Rich Nation, Strong Army: National Security and the Technological Transformation of Japan / Edition 1

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Since World War II, Japan has become not only a model producer of high-tech consumer goods, but also - despite minimal spending on defense - a leader in innovative technology with both military and civilian uses. In the United States, nearly one in every three scientists and engineers was engaged in defense-related research and development at the end of the Cold War, but the relative strength of the American economy has declined in recent years. What is the relationship between what has happened in the two countries? And where did Japan's technological excellence come from? In an economic history that will arouse controversy on both sides of the Pacific, Richard J. Samuels finds a key to Japan's success in an ideology of technological development that advances national interests. From 1868 until 1945, the Japanese economy was fired by the development of technology to enhance national security; the rallying cry "Rich Nation, Strong Army" accompanied the expanded military spending and aggressive foreign policy that led to the disasters of the War in the Pacific. Postwar economic planners reversed the assumptions that had driven Japan's industrialization, Samuels shows, promoting instead the development of commercial technology and infrastructure. By valuing process improvements as much as product innovation, the modern Japanese system has built up the national capacity to innovate while ensuring that technological advances have been diffused broadly through industries such as aerospace that have both civilian and military applications. Struggling with the uncertainties of a post-Cold War economy, the United States has important lessons to learn from the way Japan has subordinated defense production yet emerged as one of the most technologically sophisticated nations in the world. The Japanese, like the Venetians and the Dutch before them, show us that butter is just as likely as guns to make a nation strong, but that nations cannot hope to be strong without an id
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Editorial Reviews

From the Publisher
"This book is a pleasure to read. It is a well-argued, lucid account and explanation of Japanese economic success since the Second World War; it is an excellent example of how, historically, to tackle questions of technology and technological innovation and their relation to economic change; and it provides fascinating insight into the debate about the role of national defense in either stimulating or suffocating economic activity."—Business History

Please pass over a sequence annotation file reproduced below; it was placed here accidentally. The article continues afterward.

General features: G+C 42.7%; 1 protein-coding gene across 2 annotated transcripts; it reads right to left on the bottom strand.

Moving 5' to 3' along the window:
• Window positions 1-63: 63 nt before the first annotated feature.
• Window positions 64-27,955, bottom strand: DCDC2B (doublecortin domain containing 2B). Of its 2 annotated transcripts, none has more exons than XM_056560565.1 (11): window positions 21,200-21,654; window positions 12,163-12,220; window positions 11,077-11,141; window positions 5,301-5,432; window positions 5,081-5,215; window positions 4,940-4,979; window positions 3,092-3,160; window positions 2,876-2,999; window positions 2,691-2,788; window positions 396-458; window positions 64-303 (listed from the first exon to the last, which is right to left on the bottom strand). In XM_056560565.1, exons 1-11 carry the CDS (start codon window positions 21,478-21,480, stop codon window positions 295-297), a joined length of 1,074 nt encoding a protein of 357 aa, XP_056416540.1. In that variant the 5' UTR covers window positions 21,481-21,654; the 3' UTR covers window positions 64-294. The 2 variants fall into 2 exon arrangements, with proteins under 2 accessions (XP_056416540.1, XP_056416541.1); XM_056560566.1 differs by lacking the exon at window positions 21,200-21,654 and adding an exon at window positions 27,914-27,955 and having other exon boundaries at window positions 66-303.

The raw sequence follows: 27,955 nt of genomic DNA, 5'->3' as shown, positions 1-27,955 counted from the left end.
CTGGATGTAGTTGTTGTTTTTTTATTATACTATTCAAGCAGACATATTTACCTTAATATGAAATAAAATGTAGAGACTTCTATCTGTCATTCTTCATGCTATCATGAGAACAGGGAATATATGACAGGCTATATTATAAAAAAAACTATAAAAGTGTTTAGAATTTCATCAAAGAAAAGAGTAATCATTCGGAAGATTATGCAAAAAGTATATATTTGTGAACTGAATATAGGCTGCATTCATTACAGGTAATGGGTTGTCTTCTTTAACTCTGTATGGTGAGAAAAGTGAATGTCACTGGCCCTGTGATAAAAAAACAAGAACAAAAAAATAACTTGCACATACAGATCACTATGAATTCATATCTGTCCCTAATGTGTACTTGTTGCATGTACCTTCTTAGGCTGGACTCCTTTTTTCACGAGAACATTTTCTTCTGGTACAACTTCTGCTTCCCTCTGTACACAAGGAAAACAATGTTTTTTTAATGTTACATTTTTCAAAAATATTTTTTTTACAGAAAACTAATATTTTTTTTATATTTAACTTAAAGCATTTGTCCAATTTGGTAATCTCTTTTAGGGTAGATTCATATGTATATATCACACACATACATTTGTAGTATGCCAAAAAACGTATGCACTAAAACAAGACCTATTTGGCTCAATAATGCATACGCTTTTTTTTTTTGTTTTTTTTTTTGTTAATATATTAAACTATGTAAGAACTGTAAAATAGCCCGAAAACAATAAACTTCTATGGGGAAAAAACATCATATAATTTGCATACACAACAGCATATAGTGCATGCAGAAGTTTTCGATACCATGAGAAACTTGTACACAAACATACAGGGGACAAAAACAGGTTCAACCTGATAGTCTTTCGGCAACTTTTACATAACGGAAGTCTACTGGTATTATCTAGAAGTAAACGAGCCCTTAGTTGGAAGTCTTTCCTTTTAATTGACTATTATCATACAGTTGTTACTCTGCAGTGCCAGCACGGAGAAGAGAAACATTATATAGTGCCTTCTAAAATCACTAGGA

"A masterful study of the Japanese arms and aircraft industries, analyzing the interrelationship between military and civilian technology since the mid-nineteenth century."—Foreign Affairs

Library Journal
In this work, Samuels political science, MIT, examines Japan's technological development since the end of the Edo Period in the second half of the 19th century. The central thesis is that Japan's economic growth since then, whether during peace or war, has been fired by a kind of ``technonationalism'' that can be defined as ``an ideology of technological development that advances national interest.'' The case overall is well argued and well supported, and the author is clearly in command of his subject. The book, however, is intended for a fairly sophisticated audience and will be rather rough going for the nonexpert. Recommended chiefly for academic and large public libraries.-Scott Wright, Univ. of St. Thomas, St. Paul, Minn.
The key to Japan's technological miracle of the last half century, says Samuels (political science, Massachusetts Institute of Technology), can be traced to an ideology that survived the defeat in World War II. From 1868 to 1945, he says, economic development was driven by the desire to enhance the nation through military might; since then the military element has dropped out, but technological expansion is still pursued for the good of the nation rather than for the individual or company. In so doing, they have become a major supplier of military technology for everyone else. Annotation c. Book News, Inc., Portland, OR (
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Product Details

  • ISBN-13: 9780801499944
  • Publisher: Cornell University Press
  • Publication date: 5/28/1996
  • Series: Cornell Studies in Political Economy Series
  • Edition description: New Edition
  • Edition number: 1
  • Pages: 480
  • Product dimensions: 6.10 (w) x 9.20 (h) x 1.14 (d)

Meet the Author

Richard J. Samuels is Ford International Professor of Political Science and Director of the Center for International Studies at the Massachusetts Institute of Technology.

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Table of Contents

Ch. 1 The Strategic Relationship of the Military and Civilian Economies 1
Ch. 2 The Ideological Basis of Japanese Technonationalism 33
Ch. 3 Military Technonationalism and Arms Production in Imperial Japan 79
Ch. 4 The Imperial Japanese Aircraft Industry 108
Ch. 5 Girding the Nation's Loins for Peace 130
Ch. 6 Forces at Work: Rebuilding Japan's Defense Industry 154
Ch. 7 The Postwar Japanese Aircraft Industry 198
Ch. 8 Japan's Technology Highways 270
Ch. 9 Technonationalism and the Protocols of the Japanese Economy 319
Notes 343
References 411
Index 443
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